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5 Things Young Adults Need from Church

2. Mentor and Create Space for Leadership

Mentorship is influential, life-changing and empowering. But we don’t always do this well. We’ve tried creating a structured way for mentorship to happen and it just didn’t work. Young adults don’t want to be awkwardly paired or to feel like they are needy kids. I think the younger generation should ask someone they respect to mentor them. It should start with their initiation, but I believe we can create an atmosphere in the church where this can happen more fluidly. Let’s create an environment where mentoring is accepted, encouraged, and modeled.

Friend, are you being mentored? Are you mentoring a younger leader?

Two years ago, at the Global Leadership Summit, Chris Brown, a pastor at North Coast Church talked about creating room in your chariot for a young leader. Oscar Muriu, pastor of Nairobi chapel in Kenya, brought with him a whole team of young adults who were growing, leading, serving and being coached and mentored at the church. He believed you must never do life and ministry alone. He said, “The impact of your life is not on how hard you worked but on how many leaders you raised up.”

I’m sure you’re aware of this, but young adults are not just the future of your church, they are the present. What are you doing to teach, equip and empower your church?

3. Community

We talk about community all the time, but it seems to be the buzz word we don’t have a clue about. What is community? How do you facilitate it? Is it something you attend or is it something that just happens?

Community is simply defined as a group of people gathered together, yet we give this one little word so much power, weight, resources and agenda lines. Why? Because it matters. Fellowship is a group of people, but one with friendly relationship, shared interests, feelings or values. Webster says it’s a state of being comradely. That’s closer. Maybe what we mean when we say we want community is that we want church. Not the building, but the body of Christ. We long for ecclesia, the called out, living, breathing, and functioning body of Christ.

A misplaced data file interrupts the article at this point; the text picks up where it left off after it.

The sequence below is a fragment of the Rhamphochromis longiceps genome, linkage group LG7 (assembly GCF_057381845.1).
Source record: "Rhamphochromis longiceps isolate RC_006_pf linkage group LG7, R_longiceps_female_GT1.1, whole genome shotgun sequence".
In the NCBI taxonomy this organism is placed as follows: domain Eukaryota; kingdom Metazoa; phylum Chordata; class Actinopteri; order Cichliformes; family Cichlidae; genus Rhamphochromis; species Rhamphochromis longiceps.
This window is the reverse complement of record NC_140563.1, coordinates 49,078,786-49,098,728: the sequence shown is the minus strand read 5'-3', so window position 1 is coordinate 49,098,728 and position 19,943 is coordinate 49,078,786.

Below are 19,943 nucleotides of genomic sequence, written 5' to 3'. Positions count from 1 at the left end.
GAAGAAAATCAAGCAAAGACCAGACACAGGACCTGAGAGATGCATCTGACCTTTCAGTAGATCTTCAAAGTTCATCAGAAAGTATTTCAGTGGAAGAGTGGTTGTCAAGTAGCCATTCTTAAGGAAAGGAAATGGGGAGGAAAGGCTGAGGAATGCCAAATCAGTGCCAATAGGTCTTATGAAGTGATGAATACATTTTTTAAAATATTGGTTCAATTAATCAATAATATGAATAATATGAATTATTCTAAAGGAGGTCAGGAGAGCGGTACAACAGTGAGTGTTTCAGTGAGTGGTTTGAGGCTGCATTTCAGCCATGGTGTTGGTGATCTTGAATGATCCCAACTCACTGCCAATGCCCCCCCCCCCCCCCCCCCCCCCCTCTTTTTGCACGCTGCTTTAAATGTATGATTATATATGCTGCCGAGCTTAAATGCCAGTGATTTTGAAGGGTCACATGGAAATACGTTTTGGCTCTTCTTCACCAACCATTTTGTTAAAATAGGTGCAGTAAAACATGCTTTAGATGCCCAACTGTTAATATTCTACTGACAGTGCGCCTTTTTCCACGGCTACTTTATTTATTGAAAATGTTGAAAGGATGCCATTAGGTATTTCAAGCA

In The Unfinished Church, Rob Bentz writes, “The church that Jesus is building is an eclectic, intriguing, quirky, diverse mess of humanity. That’s God’s way.”

We can’t customize church and community. Bentz shares, “If it were up to us to choose, God’s church would look a whole lot like you and a whole lot like me. The Church of the Mirror.”

There is joy and momentum in diversity. Community isn’t always pretty and attractive. Sometimes it’s messy and broken because people are messy and broken, but they’re also vibrant, forgiven and beautiful.

“For as in one body we have many members, and the members do not all have the same function, so we, though many, are one body in Christ, and individually members one of another.”
Romans 12:4-5

You will find community where people are loved, valued and invited to play a unique role in God’s Church. How can we continue to model this and set up others well for community?

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Esther Laurie is a staff writer at churchleaders.com. Her background is in communication and church ministry. She believes in the power of the written word and the beauty of transformation and empowering others. When she’s not working, she loves running, exploring new places and time with friends and family. It’s her goal to work the word ‘whimsy’ into most conversations.